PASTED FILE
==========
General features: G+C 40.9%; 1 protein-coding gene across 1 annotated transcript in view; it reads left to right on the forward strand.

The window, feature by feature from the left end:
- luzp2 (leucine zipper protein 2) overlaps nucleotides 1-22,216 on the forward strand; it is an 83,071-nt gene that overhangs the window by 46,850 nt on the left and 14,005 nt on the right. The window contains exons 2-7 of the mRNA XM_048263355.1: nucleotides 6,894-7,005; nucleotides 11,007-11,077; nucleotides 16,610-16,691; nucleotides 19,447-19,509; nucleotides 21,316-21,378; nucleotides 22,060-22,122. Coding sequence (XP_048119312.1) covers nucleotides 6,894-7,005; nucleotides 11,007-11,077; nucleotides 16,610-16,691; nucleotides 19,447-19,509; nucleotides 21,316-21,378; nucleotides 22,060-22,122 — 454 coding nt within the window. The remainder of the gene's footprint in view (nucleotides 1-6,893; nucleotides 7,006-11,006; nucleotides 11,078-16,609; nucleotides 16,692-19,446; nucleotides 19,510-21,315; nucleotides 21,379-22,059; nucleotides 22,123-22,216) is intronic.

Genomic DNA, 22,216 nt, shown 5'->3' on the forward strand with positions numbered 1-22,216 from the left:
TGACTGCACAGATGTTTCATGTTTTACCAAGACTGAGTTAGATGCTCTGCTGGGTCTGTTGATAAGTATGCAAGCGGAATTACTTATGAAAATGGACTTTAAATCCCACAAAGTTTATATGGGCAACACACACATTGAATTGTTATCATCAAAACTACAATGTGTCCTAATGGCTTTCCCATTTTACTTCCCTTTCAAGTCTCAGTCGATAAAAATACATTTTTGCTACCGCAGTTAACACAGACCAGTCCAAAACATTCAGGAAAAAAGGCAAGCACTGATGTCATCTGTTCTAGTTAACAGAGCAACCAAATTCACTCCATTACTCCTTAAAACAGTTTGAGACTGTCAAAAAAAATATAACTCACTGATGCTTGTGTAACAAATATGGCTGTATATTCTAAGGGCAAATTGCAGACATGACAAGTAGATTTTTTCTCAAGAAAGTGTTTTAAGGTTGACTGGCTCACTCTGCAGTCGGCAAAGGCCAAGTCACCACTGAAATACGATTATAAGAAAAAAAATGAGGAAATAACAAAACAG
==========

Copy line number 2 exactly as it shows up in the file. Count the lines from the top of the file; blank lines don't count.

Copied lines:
The window, feature by feature from the left end: